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March 18, 2024
April 23, 2024
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Steel-cut oats, often celebrated for their nutritional prowess, have gained popularity as a wholesome breakfast option. Unlike their more processed counterparts, steel-cut oats undergo minimal processing, retaining the nutrient-rich bran and germ layers. While some sources emphasize the fiber and heart-healthy benefits, it's crucial to explore the glycemic index of steel-cut oats, which provides valuable insights into their impact on blood sugar levels.

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Glycemic Index Table

Calculating the glycemic index (GI) and glycemic load (GL) of steel-cut oats involves considering the carbohydrate content and its impact on blood sugar levels. A standard serving size of 100g of uncooked steel-cut oats provides a valuable starting point for these calculations.

Firstly, the carbohydrate content per serving can be determined. According to the United States Department of Agriculture (USDA) FoodData Central, 100g of uncooked steel-cut oats contains approximately 66g of carbohydrates.¹ 

Next, the glycemic index provides insights into how quickly a particular food raises blood sugar levels. The glycemic index of steel-cut oats falls within the low to medium range, typically ranging from 42 to 58, as reported by various sources.² The glycemic index is a scale from 0 to 100, with higher values indicating a faster and larger increase in blood sugar levels.

To calculate the glycemic load, the following formula is applied: 

Glycemic Load (GL) = (Glycemic Index / 100) x Carbohydrates per serving (g)

Using the estimated glycemic index range (42-58) and the carbohydrate content (66g per 100g), the glycemic load per serving of steel-cut oats can be determined.

It's essential to note that cooking methods can influence the glycemic index of oats. While cooking generally increases the glycemic index of foods, the impact may vary depending on factors such as cooking time and the degree of processing.³

Understanding these values equips individuals with valuable information to make informed dietary choices, taking into account the potential impact on blood sugar levels. Incorporating steel-cut oats into a balanced diet can offer sustained energy and numerous health benefits.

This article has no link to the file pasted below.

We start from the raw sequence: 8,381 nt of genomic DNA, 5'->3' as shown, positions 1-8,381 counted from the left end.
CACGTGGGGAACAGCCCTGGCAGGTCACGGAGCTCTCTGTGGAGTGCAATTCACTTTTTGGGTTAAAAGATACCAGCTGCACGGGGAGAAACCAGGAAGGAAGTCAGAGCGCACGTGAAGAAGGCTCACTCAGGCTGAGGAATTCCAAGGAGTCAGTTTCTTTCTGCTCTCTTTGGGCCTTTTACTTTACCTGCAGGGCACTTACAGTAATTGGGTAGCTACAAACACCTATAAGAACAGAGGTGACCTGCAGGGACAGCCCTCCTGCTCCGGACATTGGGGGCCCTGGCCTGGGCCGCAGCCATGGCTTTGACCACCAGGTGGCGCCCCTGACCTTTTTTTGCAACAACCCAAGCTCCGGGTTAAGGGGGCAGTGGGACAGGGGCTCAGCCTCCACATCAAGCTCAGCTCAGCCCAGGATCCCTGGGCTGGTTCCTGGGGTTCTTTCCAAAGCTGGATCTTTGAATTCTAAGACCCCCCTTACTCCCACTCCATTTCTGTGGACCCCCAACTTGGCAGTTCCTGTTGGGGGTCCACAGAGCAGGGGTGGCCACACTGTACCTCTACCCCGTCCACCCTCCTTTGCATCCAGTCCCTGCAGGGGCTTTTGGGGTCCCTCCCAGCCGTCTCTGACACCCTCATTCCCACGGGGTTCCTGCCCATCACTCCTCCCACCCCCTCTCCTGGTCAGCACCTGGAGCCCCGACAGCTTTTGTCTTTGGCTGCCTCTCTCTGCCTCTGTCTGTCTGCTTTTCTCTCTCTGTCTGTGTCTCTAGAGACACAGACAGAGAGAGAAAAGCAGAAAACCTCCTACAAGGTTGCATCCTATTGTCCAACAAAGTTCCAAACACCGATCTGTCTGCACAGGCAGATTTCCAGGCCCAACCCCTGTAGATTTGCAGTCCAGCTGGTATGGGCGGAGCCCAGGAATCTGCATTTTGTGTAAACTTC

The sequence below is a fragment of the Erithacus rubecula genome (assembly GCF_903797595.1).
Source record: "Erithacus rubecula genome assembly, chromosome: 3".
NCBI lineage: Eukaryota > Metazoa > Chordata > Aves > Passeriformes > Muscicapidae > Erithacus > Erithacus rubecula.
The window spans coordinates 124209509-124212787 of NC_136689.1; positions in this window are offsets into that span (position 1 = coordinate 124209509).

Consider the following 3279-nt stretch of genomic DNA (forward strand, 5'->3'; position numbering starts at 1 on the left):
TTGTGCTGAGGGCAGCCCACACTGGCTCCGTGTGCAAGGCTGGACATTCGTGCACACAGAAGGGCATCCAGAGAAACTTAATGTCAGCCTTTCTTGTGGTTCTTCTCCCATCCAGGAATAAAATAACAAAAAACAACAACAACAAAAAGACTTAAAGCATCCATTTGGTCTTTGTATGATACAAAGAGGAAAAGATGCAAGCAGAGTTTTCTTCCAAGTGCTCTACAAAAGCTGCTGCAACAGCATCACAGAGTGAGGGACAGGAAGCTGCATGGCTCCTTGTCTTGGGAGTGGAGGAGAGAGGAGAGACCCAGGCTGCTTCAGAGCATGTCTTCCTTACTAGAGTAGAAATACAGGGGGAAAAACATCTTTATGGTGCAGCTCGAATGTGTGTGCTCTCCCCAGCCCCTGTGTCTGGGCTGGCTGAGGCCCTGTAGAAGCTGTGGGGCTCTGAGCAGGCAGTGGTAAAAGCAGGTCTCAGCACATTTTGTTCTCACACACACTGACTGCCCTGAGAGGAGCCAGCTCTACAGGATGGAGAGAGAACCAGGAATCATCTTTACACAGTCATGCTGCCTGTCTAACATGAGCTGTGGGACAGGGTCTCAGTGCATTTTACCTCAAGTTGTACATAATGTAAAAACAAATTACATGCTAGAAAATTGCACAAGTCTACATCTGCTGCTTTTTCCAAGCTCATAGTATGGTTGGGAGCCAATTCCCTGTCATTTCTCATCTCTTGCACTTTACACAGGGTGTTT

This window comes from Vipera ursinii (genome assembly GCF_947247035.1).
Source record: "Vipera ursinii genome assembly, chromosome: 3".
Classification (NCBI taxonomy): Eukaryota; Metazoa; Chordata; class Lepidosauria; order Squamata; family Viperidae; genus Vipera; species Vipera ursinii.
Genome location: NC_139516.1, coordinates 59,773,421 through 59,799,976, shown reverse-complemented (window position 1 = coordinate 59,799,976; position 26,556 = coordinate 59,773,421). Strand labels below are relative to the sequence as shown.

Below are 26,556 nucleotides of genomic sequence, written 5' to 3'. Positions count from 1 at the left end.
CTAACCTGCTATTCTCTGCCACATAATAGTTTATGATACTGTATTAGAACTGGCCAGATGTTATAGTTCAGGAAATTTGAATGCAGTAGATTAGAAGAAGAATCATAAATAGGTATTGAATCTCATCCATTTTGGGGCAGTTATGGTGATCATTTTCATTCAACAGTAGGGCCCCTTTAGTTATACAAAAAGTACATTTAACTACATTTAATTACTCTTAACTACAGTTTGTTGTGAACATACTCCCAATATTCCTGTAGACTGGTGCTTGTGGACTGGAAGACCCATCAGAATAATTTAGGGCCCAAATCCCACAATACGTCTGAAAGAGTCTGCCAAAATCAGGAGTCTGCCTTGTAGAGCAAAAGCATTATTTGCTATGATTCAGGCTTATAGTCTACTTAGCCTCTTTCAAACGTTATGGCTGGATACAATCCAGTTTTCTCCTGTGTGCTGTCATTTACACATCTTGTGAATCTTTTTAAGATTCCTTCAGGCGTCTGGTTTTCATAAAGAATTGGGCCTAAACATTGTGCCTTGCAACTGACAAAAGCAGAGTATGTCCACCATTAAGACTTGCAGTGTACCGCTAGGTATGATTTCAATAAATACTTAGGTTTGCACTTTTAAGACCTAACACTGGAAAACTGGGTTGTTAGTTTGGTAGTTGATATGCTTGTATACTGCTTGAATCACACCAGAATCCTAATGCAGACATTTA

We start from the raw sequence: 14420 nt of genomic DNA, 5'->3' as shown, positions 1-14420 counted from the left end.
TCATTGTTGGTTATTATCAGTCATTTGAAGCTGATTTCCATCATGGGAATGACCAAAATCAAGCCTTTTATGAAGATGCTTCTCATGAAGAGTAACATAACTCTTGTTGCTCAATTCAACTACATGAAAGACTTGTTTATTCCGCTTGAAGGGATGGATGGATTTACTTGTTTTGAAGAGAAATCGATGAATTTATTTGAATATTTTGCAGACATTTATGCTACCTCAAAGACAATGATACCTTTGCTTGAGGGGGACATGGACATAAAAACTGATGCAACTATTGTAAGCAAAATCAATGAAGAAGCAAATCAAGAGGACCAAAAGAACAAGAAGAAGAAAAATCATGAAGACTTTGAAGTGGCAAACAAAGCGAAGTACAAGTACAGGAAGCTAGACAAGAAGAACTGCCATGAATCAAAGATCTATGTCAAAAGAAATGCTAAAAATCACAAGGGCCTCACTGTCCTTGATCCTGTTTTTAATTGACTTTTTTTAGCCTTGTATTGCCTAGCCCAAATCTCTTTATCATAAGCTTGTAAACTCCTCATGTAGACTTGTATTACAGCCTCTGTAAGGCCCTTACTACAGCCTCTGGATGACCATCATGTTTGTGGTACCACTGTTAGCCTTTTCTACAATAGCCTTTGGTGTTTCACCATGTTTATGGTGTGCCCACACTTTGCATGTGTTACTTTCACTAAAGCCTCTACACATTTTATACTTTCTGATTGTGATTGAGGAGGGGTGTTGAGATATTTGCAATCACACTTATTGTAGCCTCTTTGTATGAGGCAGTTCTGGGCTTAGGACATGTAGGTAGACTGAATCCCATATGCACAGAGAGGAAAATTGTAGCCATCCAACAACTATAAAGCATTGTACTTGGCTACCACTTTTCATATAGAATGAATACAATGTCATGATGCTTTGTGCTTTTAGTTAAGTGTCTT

Glycemic Index

50

Serving Size

100g

Carbohydrate* per Serving (g)

66 g

GL per Serving

27.72

Nutritional Facts

Steel-cut oats are a nutrient-dense whole grain, rich in essential nutrients such as dietary fiber, protein, and various vitamins and minerals. According to the USDA FoodData Central, a 100g serving of uncooked steel-cut oats contains approximately 10.6g of protein, 10.1g of dietary fiber, and notable amounts of iron, magnesium, and phosphorus.¹ These nutritional components contribute to the satiety and overall health benefits associated with incorporating steel-cut oats into a balanced diet.

The nutritional information below is for 100 g of steel-cut oats.¹

Calories

378 kcal

Carbs

66.7 g

Protein

13.3 g

Fiber

11.1 g

Cholesterol

0 mg

Vitamins

C (0 mg)

Sodium

0 mg

Total Fat

6.67 g

Are Steel-Cut Oats Good for Weight Loss?

Steel-cut oats can be a valuable ally in weight loss efforts due to their high fiber content and ability to promote feelings of fullness. The soluble fiber in steel-cut oats, specifically beta-glucans, not only aids in digestion but also contributes to increased satiety, potentially reducing overall calorie intake.⁷ Additionally, a study also suggests that the beta-glucans in oats may enhance the release of the satiety hormone peptide YY (PYY), further supporting their role in weight management.⁶